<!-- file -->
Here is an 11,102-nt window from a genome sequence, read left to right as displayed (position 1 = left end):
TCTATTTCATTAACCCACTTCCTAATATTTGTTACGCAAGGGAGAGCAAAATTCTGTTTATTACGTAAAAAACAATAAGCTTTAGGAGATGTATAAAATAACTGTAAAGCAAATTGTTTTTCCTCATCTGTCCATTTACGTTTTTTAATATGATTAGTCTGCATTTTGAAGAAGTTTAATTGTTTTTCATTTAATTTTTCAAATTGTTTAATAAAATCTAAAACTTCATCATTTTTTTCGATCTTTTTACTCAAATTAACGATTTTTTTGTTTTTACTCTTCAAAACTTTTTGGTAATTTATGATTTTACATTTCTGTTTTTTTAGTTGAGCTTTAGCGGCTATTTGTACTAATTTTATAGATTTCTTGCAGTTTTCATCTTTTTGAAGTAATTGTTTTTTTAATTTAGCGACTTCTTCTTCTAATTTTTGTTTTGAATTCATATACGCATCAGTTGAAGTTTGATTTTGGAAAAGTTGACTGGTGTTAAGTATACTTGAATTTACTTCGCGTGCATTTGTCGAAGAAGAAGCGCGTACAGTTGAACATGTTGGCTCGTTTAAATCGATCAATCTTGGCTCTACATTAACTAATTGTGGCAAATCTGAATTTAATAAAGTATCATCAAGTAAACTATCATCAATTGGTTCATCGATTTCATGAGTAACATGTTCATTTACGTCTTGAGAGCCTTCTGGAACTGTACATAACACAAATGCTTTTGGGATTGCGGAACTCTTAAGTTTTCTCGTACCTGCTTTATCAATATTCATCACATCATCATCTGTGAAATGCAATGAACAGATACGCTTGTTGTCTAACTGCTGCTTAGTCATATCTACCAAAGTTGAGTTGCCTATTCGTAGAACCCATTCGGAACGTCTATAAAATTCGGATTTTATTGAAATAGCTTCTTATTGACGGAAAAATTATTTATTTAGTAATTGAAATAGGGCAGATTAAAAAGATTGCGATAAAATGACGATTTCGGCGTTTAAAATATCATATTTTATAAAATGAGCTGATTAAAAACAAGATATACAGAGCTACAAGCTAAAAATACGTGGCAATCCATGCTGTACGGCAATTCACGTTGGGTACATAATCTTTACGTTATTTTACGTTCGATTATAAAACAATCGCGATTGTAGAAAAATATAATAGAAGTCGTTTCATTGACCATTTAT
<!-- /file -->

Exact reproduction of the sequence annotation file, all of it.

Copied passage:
Here is an 11,102-nt window from a genome sequence, read left to right as displayed (position 1 = left end):
TCTATTTCATTAACCCACTTCCTAATATTTGTTACGCAAGGGAGAGCAAAATTCTGTTTATTACGTAAAAAACAATAAGCTTTAGGAGATGTATAAAATAACTGTAAAGCAAATTGTTTTTCCTCATCTGTCCATTTACGTTTTTTAATATGATTAGTCTGCATTTTGAAGAAGTTTAATTGTTTTTCATTTAATTTTTCAAATTGTTTAATAAAATCTAAAACTTCATCATTTTTTTCGATCTTTTTACTCAAATTAACGATTTTTTTGTTTTTACTCTTCAAAACTTTTTGGTAATTTATGATTTTACATTTCTGTTTTTTTAGTTGAGCTTTAGCGGCTATTTGTACTAATTTTATAGATTTCTTGCAGTTTTCATCTTTTTGAAGTAATTGTTTTTTTAATTTAGCGACTTCTTCTTCTAATTTTTGTTTTGAATTCATATACGCATCAGTTGAAGTTTGATTTTGGAAAAGTTGACTGGTGTTAAGTATACTTGAATTTACTTCGCGTGCATTTGTCGAAGAAGAAGCGCGTACAGTTGAACATGTTGGCTCGTTTAAATCGATCAATCTTGGCTCTACATTAACTAATTGTGGCAAATCTGAATTTAATAAAGTATCATCAAGTAAACTATCATCAATTGGTTCATCGATTTCATGAGTAACATGTTCATTTACGTCTTGAGAGCCTTCTGGAACTGTACATAACACAAATGCTTTTGGGATTGCGGAACTCTTAAGTTTTCTCGTACCTGCTTTATCAATATTCATCACATCATCATCTGTGAAATGCAATGAACAGATACGCTTGTTGTCTAACTGCTGCTTAGTCATATCTACCAAAGTTGAGTTGCCTATTCGTAGAACCCATTCGGAACGTCTATAAAATTCGGATTTTATTGAAATAGCTTCTTATTGACGGAAAAATTATTTATTTAGTAATTGAAATAGGGCAGATTAAAAAGATTGCGATAAAATGACGATTTCGGCGTTTAAAATATCATATTTTATAAAATGAGCTGATTAAAAACAAGATATACAGAGCTACAAGCTAAAAATACGTGGCAATCCATGCTGTACGGCAATTCACGTTGGGTACATAATCTTTACGTTATTTTACGTTCGATTATAAAACAATCGCGATTGTAGAAAAATATAATAGAAGTCGTTTCATTGACCATTTAT